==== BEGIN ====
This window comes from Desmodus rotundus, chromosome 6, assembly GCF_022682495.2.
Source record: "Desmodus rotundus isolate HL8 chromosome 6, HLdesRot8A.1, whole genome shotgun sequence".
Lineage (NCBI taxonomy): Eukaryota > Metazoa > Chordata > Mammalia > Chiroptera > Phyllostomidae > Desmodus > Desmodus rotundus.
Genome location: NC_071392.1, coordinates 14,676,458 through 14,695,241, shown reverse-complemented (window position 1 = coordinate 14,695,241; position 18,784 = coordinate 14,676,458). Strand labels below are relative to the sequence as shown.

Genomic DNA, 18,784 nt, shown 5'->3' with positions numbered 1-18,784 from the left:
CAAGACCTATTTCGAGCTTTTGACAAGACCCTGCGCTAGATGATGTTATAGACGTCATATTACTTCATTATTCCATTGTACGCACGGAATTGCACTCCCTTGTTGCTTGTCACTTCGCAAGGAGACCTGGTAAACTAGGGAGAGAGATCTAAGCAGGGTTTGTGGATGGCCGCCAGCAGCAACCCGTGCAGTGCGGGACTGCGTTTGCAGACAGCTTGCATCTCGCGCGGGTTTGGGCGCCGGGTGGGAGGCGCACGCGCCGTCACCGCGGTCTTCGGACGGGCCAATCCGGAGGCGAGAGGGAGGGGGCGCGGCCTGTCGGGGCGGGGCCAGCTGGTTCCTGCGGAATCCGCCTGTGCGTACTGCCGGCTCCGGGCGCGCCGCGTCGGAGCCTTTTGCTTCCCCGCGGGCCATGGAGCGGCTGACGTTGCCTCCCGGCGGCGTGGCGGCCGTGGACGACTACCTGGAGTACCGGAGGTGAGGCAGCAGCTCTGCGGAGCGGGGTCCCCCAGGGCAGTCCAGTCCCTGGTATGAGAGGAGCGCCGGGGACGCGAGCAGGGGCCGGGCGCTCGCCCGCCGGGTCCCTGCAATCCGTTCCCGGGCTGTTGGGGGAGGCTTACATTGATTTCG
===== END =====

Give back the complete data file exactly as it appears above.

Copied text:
This window comes from Desmodus rotundus, chromosome 6, assembly GCF_022682495.2.
Source record: "Desmodus rotundus isolate HL8 chromosome 6, HLdesRot8A.1, whole genome shotgun sequence".
Lineage (NCBI taxonomy): Eukaryota > Metazoa > Chordata > Mammalia > Chiroptera > Phyllostomidae > Desmodus > Desmodus rotundus.
Genome location: NC_071392.1, coordinates 14,676,458 through 14,695,241, shown reverse-complemented (window position 1 = coordinate 14,695,241; position 18,784 = coordinate 14,676,458). Strand labels below are relative to the sequence as shown.

Genomic DNA, 18,784 nt, shown 5'->3' with positions numbered 1-18,784 from the left:
CAAGACCTATTTCGAGCTTTTGACAAGACCCTGCGCTAGATGATGTTATAGACGTCATATTACTTCATTATTCCATTGTACGCACGGAATTGCACTCCCTTGTTGCTTGTCACTTCGCAAGGAGACCTGGTAAACTAGGGAGAGAGATCTAAGCAGGGTTTGTGGATGGCCGCCAGCAGCAACCCGTGCAGTGCGGGACTGCGTTTGCAGACAGCTTGCATCTCGCGCGGGTTTGGGCGCCGGGTGGGAGGCGCACGCGCCGTCACCGCGGTCTTCGGACGGGCCAATCCGGAGGCGAGAGGGAGGGGGCGCGGCCTGTCGGGGCGGGGCCAGCTGGTTCCTGCGGAATCCGCCTGTGCGTACTGCCGGCTCCGGGCGCGCCGCGTCGGAGCCTTTTGCTTCCCCGCGGGCCATGGAGCGGCTGACGTTGCCTCCCGGCGGCGTGGCGGCCGTGGACGACTACCTGGAGTACCGGAGGTGAGGCAGCAGCTCTGCGGAGCGGGGTCCCCCAGGGCAGTCCAGTCCCTGGTATGAGAGGAGCGCCGGGGACGCGAGCAGGGGCCGGGCGCTCGCCCGCCGGGTCCCTGCAATCCGTTCCCGGGCTGTTGGGGGAGGCTTACATTGATTTCG